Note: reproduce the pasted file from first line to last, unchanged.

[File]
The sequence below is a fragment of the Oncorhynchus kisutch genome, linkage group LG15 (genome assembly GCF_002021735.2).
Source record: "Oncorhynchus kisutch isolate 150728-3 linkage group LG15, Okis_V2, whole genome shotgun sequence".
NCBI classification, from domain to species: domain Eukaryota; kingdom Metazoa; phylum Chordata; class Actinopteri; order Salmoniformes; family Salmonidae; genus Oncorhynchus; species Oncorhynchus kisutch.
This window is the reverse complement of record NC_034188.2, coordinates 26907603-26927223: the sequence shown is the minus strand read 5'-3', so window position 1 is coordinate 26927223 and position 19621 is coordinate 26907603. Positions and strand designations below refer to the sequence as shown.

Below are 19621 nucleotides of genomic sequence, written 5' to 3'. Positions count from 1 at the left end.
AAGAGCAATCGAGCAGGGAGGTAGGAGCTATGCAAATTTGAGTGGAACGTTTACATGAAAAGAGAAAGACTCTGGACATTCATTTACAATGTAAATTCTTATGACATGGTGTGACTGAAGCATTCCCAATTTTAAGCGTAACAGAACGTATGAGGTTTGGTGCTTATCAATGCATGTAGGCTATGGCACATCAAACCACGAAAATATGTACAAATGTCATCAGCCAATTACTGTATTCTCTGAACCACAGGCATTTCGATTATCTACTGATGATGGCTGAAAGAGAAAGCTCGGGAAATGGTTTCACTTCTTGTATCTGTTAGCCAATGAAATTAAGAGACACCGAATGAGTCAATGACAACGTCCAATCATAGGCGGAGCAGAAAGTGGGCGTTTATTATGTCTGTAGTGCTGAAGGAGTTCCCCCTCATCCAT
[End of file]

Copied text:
The sequence below is a fragment of the Oncorhynchus kisutch genome, linkage group LG15 (genome assembly GCF_002021735.2).
Source record: "Oncorhynchus kisutch isolate 150728-3 linkage group LG15, Okis_V2, whole genome shotgun sequence".
NCBI classification, from domain to species: domain Eukaryota; kingdom Metazoa; phylum Chordata; class Actinopteri; order Salmoniformes; family Salmonidae; genus Oncorhynchus; species Oncorhynchus kisutch.
This window is the reverse complement of record NC_034188.2, coordinates 26907603-26927223: the sequence shown is the minus strand read 5'-3', so window position 1 is coordinate 26927223 and position 19621 is coordinate 26907603. Positions and strand designations below refer to the sequence as shown.

Below are 19621 nucleotides of genomic sequence, written 5' to 3'. Positions count from 1 at the left end.
AAGAGCAATCGAGCAGGGAGGTAGGAGCTATGCAAATTTGAGTGGAACGTTTACATGAAAAGAGAAAGACTCTGGACATTCATTTACAATGTAAATTCTTATGACATGGTGTGACTGAAGCATTCCCAATTTTAAGCGTAACAGAACGTATGAGGTTTGGTGCTTATCAATGCATGTAGGCTATGGCACATCAAACCACGAAAATATGTACAAATGTCATCAGCCAATTACTGTATTCTCTGAACCACAGGCATTTCGATTATCTACTGATGATGGCTGAAAGAGAAAGCTCGGGAAATGGTTTCACTTCTTGTATCTGTTAGCCAATGAAATTAAGAGACACCGAATGAGTCAATGACAACGTCCAATCATAGGCGGAGCAGAAAGTGGGCGTTTATTATGTCTGTAGTGCTGAAGGAGTTCCCCCTCATCCAT